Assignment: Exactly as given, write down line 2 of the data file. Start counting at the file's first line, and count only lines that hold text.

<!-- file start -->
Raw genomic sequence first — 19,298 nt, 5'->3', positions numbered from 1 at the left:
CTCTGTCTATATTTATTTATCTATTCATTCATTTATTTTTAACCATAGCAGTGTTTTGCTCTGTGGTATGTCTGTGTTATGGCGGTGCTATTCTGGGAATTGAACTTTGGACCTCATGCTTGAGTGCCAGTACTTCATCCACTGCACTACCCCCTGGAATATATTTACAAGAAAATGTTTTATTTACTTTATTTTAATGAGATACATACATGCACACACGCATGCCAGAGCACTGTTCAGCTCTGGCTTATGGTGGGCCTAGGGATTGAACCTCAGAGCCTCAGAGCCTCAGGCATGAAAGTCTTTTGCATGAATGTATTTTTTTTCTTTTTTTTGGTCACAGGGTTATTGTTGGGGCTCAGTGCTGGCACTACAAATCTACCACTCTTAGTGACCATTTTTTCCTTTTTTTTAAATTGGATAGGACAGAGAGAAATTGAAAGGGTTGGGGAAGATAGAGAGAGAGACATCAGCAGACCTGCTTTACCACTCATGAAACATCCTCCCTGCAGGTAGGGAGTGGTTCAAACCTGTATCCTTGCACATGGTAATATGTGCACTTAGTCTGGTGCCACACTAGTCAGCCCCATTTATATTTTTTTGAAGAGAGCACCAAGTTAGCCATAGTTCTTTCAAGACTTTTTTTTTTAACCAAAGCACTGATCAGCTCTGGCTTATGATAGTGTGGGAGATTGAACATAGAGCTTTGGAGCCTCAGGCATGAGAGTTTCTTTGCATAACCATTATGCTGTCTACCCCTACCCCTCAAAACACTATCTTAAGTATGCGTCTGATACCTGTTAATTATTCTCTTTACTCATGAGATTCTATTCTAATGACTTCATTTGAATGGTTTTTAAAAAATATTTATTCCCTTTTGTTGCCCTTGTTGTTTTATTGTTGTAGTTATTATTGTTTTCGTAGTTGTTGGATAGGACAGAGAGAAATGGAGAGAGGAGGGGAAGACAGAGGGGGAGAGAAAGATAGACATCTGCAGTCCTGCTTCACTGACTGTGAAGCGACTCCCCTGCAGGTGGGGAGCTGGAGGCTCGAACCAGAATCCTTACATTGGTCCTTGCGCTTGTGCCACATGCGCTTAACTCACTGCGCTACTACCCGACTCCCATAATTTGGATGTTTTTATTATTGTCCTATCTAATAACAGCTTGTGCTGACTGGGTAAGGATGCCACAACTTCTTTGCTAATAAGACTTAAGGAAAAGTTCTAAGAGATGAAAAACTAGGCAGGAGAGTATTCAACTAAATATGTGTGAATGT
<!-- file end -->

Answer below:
CTCTGTCTATATTTATTTATCTATTCATTCATTTATTTTTAACCATAGCAGTGTTTTGCTCTGTGGTATGTCTGTGTTATGGCGGTGCTATTCTGGGAATTGAACTTTGGACCTCATGCTTGAGTGCCAGTACTTCATCCACTGCACTACCCCCTGGAATATATTTACAAGAAAATGTTTTATTTACTTTATTTTAATGAGATACATACATGCACACACGCATGCCAGAGCACTGTTCAGCTCTGGCTTATGGTGGGCCTAGGGATTGAACCTCAGAGCCTCAGAGCCTCAGGCATGAAAGTCTTTTGCATGAATGTATTTTTTTTCTTTTTTTTGGTCACAGGGTTATTGTTGGGGCTCAGTGCTGGCACTACAAATCTACCACTCTTAGTGACCATTTTTTCCTTTTTTTTAAATTGGATAGGACAGAGAGAAATTGAAAGGGTTGGGGAAGATAGAGAGAGAGACATCAGCAGACCTGCTTTACCACTCATGAAACATCCTCCCTGCAGGTAGGGAGTGGTTCAAACCTGTATCCTTGCACATGGTAATATGTGCACTTAGTCTGGTGCCACACTAGTCAGCCCCATTTATATTTTTTTGAAGAGAGCACCAAGTTAGCCATAGTTCTTTCAAGACTTTTTTTTTTAACCAAAGCACTGATCAGCTCTGGCTTATGATAGTGTGGGAGATTGAACATAGAGCTTTGGAGCCTCAGGCATGAGAGTTTCTTTGCATAACCATTATGCTGTCTACCCCTACCCCTCAAAACACTATCTTAAGTATGCGTCTGATACCTGTTAATTATTCTCTTTACTCATGAGATTCTATTCTAATGACTTCATTTGAATGGTTTTTAAAAAATATTTATTCCCTTTTGTTGCCCTTGTTGTTTTATTGTTGTAGTTATTATTGTTTTCGTAGTTGTTGGATAGGACAGAGAGAAATGGAGAGAGGAGGGGAAGACAGAGGGGGAGAGAAAGATAGACATCTGCAGTCCTGCTTCACTGACTGTGAAGCGACTCCCCTGCAGGTGGGGAGCTGGAGGCTCGAACCAGAATCCTTACATTGGTCCTTGCGCTTGTGCCACATGCGCTTAACTCACTGCGCTACTACCCGACTCCCATAATTTGGATGTTTTTATTATTGTCCTATCTAATAACAGCTTGTGCTGACTGGGTAAGGATGCCACAACTTCTTTGCTAATAAGACTTAAGGAAAAGTTCTAAGAGATGAAAAACTAGGCAGGAGAGTATTCAACTAAATATGTGTGAATGT